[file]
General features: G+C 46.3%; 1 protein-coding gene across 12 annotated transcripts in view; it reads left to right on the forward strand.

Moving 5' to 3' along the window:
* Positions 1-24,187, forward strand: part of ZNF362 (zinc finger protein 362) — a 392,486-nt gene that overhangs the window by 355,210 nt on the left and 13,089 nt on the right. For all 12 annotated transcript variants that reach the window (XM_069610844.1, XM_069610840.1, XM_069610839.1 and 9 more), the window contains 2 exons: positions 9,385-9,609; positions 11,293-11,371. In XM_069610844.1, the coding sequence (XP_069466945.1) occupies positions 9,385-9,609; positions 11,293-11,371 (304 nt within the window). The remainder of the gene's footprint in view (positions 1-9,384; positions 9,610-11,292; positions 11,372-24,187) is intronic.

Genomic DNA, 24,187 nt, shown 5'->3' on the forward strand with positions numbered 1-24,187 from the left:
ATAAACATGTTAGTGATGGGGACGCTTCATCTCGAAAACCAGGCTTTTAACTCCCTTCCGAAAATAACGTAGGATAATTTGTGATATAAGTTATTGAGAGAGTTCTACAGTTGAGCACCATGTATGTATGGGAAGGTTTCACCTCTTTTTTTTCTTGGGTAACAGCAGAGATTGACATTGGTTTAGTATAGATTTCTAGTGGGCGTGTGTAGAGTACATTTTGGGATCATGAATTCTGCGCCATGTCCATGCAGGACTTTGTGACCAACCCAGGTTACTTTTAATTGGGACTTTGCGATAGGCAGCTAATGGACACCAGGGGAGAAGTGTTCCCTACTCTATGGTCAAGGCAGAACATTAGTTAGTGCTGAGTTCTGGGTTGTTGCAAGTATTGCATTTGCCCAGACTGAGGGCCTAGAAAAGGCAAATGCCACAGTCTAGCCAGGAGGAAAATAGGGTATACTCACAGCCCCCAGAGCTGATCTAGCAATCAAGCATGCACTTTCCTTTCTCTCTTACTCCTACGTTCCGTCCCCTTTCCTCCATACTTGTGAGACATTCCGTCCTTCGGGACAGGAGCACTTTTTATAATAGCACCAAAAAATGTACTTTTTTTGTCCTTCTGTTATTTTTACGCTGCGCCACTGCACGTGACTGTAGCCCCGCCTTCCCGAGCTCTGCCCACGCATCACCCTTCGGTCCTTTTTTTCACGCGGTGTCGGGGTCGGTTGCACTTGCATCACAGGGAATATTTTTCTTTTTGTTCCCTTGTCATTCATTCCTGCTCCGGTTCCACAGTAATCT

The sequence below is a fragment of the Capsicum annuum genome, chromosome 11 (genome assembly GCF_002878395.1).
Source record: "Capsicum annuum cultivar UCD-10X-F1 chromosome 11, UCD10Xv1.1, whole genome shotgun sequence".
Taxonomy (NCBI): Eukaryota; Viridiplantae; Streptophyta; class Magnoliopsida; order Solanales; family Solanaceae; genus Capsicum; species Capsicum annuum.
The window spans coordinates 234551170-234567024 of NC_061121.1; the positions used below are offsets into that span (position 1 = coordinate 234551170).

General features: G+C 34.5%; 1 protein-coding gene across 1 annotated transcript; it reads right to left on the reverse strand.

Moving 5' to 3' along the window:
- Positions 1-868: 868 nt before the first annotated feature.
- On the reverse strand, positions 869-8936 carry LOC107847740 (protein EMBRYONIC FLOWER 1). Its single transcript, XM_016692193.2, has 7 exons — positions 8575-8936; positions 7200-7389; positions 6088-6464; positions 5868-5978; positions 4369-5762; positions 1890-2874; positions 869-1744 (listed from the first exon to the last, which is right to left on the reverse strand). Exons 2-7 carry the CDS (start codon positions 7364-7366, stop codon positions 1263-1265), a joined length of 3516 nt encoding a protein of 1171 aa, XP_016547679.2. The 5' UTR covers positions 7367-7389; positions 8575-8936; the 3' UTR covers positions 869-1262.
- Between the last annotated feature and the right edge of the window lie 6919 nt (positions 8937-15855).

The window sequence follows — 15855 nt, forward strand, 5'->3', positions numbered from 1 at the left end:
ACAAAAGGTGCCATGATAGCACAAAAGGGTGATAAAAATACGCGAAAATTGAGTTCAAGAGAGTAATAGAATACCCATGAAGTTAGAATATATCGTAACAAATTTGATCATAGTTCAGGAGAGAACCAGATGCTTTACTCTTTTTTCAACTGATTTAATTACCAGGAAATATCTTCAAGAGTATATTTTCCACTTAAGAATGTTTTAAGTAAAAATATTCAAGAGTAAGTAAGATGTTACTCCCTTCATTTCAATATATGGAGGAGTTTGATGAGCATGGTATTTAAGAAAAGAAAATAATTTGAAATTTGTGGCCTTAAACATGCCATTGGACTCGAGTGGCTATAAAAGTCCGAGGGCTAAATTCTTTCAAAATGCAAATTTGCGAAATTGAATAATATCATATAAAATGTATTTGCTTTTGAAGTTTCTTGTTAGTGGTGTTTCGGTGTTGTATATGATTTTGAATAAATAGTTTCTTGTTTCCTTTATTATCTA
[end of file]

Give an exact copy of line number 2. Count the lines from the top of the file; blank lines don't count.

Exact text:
Moving 5' to 3' along the window: